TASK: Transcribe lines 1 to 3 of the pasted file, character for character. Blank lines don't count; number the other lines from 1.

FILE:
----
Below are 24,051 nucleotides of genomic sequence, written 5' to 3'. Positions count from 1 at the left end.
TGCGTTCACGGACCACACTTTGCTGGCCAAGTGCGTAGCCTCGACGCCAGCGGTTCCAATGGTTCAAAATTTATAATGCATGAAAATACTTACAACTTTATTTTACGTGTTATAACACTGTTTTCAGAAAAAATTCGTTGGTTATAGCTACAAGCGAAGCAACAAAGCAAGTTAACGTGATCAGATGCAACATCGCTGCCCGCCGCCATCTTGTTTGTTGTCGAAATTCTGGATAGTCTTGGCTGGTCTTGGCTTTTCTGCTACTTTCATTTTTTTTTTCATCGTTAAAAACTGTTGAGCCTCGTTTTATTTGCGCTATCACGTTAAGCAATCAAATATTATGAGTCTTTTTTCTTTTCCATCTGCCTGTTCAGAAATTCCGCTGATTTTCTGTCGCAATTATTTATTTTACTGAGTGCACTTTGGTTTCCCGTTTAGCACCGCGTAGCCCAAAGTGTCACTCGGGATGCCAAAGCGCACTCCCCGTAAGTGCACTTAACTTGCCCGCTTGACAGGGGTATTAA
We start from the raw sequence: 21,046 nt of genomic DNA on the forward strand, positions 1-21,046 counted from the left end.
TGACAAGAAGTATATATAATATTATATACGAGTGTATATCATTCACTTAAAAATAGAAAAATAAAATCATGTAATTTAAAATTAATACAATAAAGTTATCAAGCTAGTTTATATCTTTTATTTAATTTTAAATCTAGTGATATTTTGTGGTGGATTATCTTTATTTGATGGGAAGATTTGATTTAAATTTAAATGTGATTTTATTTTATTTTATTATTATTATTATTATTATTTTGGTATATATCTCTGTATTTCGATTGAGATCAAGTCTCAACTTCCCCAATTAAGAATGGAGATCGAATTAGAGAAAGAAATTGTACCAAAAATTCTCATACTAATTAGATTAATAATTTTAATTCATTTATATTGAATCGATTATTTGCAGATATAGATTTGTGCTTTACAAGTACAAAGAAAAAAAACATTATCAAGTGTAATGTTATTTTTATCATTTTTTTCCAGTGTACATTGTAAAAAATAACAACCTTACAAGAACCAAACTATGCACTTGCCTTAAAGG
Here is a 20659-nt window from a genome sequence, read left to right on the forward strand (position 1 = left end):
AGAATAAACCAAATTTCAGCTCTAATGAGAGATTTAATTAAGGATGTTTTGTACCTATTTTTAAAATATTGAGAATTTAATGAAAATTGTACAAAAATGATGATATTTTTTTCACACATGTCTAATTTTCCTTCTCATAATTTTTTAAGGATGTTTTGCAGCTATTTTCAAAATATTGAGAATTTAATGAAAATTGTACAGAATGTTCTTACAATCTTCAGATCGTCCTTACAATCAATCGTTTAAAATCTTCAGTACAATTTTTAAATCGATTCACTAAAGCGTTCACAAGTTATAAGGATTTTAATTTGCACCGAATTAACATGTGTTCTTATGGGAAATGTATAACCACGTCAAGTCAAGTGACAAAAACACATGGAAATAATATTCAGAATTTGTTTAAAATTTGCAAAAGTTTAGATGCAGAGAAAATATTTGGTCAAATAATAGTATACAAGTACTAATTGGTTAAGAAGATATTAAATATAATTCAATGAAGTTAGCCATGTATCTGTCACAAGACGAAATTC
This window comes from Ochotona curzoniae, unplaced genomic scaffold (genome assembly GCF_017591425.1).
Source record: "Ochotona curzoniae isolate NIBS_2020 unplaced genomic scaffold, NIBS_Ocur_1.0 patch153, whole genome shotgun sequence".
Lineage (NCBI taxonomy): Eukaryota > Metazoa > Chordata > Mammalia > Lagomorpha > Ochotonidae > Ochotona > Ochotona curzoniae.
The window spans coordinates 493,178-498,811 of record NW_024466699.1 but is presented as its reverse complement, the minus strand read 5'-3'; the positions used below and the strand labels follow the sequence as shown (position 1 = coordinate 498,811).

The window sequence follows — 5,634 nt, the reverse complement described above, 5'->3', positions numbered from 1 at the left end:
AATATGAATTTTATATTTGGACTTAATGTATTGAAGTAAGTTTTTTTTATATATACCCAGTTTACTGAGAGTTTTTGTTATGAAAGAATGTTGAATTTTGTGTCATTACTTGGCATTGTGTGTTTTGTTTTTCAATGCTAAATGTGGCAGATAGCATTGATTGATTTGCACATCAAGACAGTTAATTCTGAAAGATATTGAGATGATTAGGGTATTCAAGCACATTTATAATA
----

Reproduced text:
Below are 24,051 nucleotides of genomic sequence, written 5' to 3'. Positions count from 1 at the left end.
TGCGTTCACGGACCACACTTTGCTGGCCAAGTGCGTAGCCTCGACGCCAGCGGTTCCAATGGTTCAAAATTTATAATGCATGAAAATACTTACAACTTTATTTTACGTGTTATAACACTGTTTTCAGAAAAAATTCGTTGGTTATAGCTACAAGCGAAGCAACAAAGCAAGTTAACGTGATCAGATGCAACATCGCTGCCCGCCGCCATCTTGTTTGTTGTCGAAATTCTGGATAGTCTTGGCTGGTCTTGGCTTTTCTGCTACTTTCATTTTTTTTTTCATCGTTAAAAACTGTTGAGCCTCGTTTTATTTGCGCTATCACGTTAAGCAATCAAATATTATGAGTCTTTTTTCTTTTCCATCTGCCTGTTCAGAAATTCCGCTGATTTTCTGTCGCAATTATTTATTTTACTGAGTGCACTTTGGTTTCCCGTTTAGCACCGCGTAGCCCAAAGTGTCACTCGGGATGCCAAAGCGCACTCCCCGTAAGTGCACTTAACTTGCCCGCTTGACAGGGGTATTAA
We start from the raw sequence: 21,046 nt of genomic DNA on the forward strand, positions 1-21,046 counted from the left end.